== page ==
Background Note | HBS Case Collection | January 2009

Financial Networks and Informal Banking in China: From Pawnshops to Private Equity

by Elisabeth Koll

Abstract

Provides an analysis of why informal financial networks and institutions still play an extremely important role in China's economy in the 21st century. Although China has emerged as one of the fastest growing economies in the world, it still suffers from a weak financial system dominated by state-controlled banks and severely limited access to capital for private entrepreneurs and consumers. The case shows how the political climate, economic regulatory environment, and social attitudes towards lending practices have shaped the approach to and structure of financing private enterprises over time. It also addresses the response of the Chinese government to the resilient curb market in the context of the economic reforms and policy changes for the banking and financial sector.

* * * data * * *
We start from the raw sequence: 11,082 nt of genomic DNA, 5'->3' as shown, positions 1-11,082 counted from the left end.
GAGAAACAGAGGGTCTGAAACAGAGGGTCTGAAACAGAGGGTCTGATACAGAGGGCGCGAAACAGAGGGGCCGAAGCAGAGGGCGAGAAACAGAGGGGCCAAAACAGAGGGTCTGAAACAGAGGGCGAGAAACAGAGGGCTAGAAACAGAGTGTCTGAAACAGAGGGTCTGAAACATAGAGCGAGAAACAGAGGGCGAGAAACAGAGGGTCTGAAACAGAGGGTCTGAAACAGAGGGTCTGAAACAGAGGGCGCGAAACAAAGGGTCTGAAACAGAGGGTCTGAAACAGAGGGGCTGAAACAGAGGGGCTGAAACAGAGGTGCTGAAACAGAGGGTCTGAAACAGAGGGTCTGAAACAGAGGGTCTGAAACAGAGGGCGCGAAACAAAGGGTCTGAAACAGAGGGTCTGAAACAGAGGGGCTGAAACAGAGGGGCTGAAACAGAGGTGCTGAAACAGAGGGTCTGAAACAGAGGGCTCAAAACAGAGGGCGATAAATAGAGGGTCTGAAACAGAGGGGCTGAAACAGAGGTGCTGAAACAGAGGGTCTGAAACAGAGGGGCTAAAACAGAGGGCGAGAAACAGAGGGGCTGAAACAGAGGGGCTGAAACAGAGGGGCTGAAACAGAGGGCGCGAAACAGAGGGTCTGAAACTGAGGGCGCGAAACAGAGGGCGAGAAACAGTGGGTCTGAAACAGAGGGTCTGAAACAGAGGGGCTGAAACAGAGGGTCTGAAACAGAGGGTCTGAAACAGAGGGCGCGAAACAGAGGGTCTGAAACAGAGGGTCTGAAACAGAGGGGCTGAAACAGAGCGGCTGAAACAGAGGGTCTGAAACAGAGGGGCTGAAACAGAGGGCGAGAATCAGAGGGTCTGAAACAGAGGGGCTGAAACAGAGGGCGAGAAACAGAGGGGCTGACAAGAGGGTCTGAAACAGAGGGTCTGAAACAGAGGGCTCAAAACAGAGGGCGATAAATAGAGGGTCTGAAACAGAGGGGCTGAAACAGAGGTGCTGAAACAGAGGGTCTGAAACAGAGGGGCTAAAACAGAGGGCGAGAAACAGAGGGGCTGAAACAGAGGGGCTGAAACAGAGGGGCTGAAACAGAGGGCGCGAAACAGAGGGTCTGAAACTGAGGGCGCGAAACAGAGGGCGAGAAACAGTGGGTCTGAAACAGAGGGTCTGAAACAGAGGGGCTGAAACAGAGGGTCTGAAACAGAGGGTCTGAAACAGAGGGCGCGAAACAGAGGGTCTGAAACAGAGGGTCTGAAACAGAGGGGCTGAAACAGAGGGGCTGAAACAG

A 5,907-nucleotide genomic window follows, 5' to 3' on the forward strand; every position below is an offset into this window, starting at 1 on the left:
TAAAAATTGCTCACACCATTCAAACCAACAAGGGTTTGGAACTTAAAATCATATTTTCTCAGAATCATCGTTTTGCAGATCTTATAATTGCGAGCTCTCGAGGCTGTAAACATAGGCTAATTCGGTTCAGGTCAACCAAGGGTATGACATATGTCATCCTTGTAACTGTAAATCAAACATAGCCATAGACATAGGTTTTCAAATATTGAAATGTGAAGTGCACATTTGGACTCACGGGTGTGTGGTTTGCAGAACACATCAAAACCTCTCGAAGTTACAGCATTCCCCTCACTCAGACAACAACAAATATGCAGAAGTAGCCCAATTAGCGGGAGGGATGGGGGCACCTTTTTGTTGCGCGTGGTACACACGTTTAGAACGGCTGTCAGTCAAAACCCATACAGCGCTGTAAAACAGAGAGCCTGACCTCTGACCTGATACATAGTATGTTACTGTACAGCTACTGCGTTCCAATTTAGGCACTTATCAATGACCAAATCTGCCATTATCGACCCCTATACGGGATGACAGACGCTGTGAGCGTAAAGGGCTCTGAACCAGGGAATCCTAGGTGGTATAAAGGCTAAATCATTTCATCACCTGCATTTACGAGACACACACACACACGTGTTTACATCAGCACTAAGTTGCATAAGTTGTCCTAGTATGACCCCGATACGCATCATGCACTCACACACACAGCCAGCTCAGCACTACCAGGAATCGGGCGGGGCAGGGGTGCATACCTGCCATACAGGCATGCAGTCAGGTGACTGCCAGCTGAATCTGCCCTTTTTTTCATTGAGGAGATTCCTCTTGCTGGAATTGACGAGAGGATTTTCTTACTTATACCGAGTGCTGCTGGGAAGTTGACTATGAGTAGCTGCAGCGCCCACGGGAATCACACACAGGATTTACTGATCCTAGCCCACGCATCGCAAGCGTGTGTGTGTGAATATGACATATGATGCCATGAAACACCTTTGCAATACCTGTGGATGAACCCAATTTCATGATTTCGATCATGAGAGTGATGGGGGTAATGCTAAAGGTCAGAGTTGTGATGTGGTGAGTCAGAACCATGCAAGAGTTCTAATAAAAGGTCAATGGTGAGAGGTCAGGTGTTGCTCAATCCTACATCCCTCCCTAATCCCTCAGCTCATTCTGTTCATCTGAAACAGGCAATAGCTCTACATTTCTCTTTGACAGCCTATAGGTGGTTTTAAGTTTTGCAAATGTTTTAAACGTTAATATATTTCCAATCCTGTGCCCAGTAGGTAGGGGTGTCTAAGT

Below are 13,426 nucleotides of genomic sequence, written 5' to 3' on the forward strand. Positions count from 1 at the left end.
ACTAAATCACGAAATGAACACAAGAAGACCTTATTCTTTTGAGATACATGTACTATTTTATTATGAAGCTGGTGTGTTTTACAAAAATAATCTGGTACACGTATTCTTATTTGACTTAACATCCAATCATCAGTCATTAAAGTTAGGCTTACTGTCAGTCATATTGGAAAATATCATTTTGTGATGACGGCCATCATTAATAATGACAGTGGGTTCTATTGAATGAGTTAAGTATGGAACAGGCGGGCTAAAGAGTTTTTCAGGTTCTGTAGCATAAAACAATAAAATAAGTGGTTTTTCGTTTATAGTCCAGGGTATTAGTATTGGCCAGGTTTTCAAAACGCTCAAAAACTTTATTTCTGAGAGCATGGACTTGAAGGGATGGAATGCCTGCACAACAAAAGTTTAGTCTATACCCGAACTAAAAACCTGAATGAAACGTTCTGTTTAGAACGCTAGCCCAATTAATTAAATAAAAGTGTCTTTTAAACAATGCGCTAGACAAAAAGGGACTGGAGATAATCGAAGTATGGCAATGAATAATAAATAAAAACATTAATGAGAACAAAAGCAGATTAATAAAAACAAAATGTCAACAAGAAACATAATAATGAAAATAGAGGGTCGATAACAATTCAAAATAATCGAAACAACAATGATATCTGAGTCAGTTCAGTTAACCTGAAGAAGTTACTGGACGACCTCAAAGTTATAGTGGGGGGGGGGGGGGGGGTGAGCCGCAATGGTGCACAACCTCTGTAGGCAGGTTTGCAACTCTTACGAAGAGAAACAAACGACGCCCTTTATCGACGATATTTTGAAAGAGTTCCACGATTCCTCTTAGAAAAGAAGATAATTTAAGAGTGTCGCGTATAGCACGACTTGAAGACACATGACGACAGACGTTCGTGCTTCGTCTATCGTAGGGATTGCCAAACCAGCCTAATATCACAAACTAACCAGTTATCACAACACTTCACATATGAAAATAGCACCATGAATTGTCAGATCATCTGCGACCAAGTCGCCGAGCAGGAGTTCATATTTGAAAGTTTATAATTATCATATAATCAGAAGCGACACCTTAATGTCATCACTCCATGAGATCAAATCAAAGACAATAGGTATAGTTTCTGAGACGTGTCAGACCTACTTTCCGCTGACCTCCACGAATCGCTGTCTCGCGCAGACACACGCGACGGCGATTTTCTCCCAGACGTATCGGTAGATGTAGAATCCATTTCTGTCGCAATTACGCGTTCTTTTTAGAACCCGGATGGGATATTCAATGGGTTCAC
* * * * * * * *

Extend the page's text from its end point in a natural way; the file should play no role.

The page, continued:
Keywords: Entrepreneurship; Private Equity; Banks and Banking; Financing and Loans; Governing Rules, Regulations, and Reforms; State Ownership; Business and Government Relations; Networks; China;

Citation:

Koll, Elisabeth. "Financial Networks and Informal Banking in China: From Pawnshops to Private Equity." Harvard Business School Background Note 809-111, January 2009.